The online tender process for the provision of recruitment services to “All of Government” (AoG) across New Zealand’s three main centres was blasted out of the GETS cannon and into the creaking decks of the recruitment industry’s inboxes earlier this week. Like a lion released into an overcrowded amphitheatre, it will engage with the recruitment gladiators who seek a part of the action, leaving most bloody and dismembered on the arena floor, and the successful few basking in the reduced-profit-but-still-sustainable glory of victory.
Overly dramatic? Well not when you consider one well-known recruitment veteran claiming that if his firm failed to make the cut they might as well close the doors on their Wellington office. Not when you consider that 70% of Perm placements into AoG are in Wellington alone. Not when you consider that this procurement-driven “solution” seeks to reduce external recruitment spend (placement fees, service fees and temp/contractor rates) by $69million. As an aside scroll to the bottom of that NBR article for some classically ignorant comments about the value provided by us in the external recruitment world – my favourite comments definitely being the ones around how external recruiters can ALL be replaced by WINZ who can fill Government jobs with our 60,000 unemployed thus saving ALL external recruitment spend!
So while Wellington recruiters receive this RFP with sweaty, shaky hands and dead-eyed grimaces of desperate hope, what does it mean for the wider New Zealand recruitment market? Will Cantabrian recruiters cast an eye up north and shrug languidly to return to more pressing South Island matters? Will Auckland recruiters glaze over at the very mention of “Government” and turn their beady eyes back to the awakening private sector? Well both centres certainly need to pay attention. The AoG recruitment services contract can be adopted by any or all of the Government Agencies, local authorities and public sector entities across Auckland, Wellington and Christchurch and the only recruitment services excluded will be Executive Search or recruitment for specialist roles such as academics, military personnel, doctors and nurses (can internal recruiters be included too…please?!)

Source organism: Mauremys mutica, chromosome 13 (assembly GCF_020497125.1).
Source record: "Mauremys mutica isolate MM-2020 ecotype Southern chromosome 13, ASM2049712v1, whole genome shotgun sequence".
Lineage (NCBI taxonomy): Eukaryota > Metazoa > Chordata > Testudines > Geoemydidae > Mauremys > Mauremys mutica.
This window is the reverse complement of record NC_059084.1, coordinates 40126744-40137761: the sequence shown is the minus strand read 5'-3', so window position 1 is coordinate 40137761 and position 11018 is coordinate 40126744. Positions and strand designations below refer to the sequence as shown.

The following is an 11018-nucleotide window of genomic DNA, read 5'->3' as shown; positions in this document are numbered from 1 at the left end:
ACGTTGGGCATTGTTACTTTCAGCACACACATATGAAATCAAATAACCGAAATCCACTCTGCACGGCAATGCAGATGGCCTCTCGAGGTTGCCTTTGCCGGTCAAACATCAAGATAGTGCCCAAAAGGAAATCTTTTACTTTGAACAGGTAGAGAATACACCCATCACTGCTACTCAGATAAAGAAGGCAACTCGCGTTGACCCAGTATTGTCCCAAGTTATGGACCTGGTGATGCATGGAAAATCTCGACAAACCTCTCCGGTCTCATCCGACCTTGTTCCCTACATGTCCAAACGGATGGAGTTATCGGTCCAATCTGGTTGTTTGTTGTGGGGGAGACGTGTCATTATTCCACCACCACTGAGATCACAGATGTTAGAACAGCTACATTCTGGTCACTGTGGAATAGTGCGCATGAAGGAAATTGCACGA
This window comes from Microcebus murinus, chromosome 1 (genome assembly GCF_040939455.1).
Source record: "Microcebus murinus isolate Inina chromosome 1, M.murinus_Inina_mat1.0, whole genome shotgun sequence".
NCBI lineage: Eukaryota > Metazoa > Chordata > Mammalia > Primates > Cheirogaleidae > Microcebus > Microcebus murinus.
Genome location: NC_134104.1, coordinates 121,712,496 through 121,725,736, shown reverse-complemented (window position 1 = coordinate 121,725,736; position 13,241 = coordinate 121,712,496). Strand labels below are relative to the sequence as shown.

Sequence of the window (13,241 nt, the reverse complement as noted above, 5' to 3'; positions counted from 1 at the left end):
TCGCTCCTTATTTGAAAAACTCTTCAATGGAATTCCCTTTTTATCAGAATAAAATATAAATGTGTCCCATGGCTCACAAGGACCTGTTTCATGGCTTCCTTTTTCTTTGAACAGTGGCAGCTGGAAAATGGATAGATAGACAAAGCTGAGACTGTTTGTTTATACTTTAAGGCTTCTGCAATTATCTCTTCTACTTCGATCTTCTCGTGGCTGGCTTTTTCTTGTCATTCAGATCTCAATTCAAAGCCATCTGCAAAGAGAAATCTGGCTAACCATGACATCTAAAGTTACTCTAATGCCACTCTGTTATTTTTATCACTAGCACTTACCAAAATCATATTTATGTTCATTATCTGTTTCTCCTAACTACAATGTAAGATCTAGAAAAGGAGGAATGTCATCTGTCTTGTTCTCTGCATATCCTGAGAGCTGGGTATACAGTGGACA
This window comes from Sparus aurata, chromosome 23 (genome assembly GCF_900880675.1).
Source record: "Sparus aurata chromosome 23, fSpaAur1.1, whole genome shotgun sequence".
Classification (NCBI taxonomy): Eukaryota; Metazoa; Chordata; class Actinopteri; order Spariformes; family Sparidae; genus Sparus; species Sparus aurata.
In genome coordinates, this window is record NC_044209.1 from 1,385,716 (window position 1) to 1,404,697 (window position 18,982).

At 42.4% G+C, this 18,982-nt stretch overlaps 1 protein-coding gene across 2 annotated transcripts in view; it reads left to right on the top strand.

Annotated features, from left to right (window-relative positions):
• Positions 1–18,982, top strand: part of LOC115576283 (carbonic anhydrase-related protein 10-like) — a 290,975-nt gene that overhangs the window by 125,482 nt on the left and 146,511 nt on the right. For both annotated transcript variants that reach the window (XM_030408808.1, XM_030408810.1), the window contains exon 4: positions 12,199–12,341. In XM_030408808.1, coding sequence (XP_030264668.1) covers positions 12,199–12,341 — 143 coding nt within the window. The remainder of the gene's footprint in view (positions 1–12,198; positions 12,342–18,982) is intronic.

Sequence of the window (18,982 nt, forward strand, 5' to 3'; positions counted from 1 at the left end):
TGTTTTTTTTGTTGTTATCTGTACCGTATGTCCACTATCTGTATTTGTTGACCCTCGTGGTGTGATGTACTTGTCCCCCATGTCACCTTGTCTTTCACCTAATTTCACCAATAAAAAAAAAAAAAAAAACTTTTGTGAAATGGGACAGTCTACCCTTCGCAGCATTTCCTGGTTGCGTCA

How are MED going to go about building this new framework for AoG to engage with external recruitment suppliers? Mark Ansell stood before a panoply of 80 recruiters in Wellington on 3rd April, jaw-jutting and spiffy waistcoat-sporting, to deliver the classic line:
“Recruitment companies that engaged in our Supplier Stocktake have told us that having a “panel” of recruitment suppliers does not deliver efficiency and does not deliver value and we’ve listened to that…we really have. Nevertheless our solution is… a Panel. OK?”
There is no commitment yet around how many of us in recruitment can be on this panel. There will be “visibility throughout the RFP process” which doesn’t go very far to allaying any fears from Mark’s earlier comments about the Government Agencies consulted with telling him that they “want access to no more than 5 or 6 recruitment agencies”. The end result will almost certainly reveal a panel with a greater number than that but with 87 recruitment firms involved in his “Supplier Stocktake” (the process they went through to gather information, intelligence and data in order to plot the best way forward) “there will be winners and there will be losers”.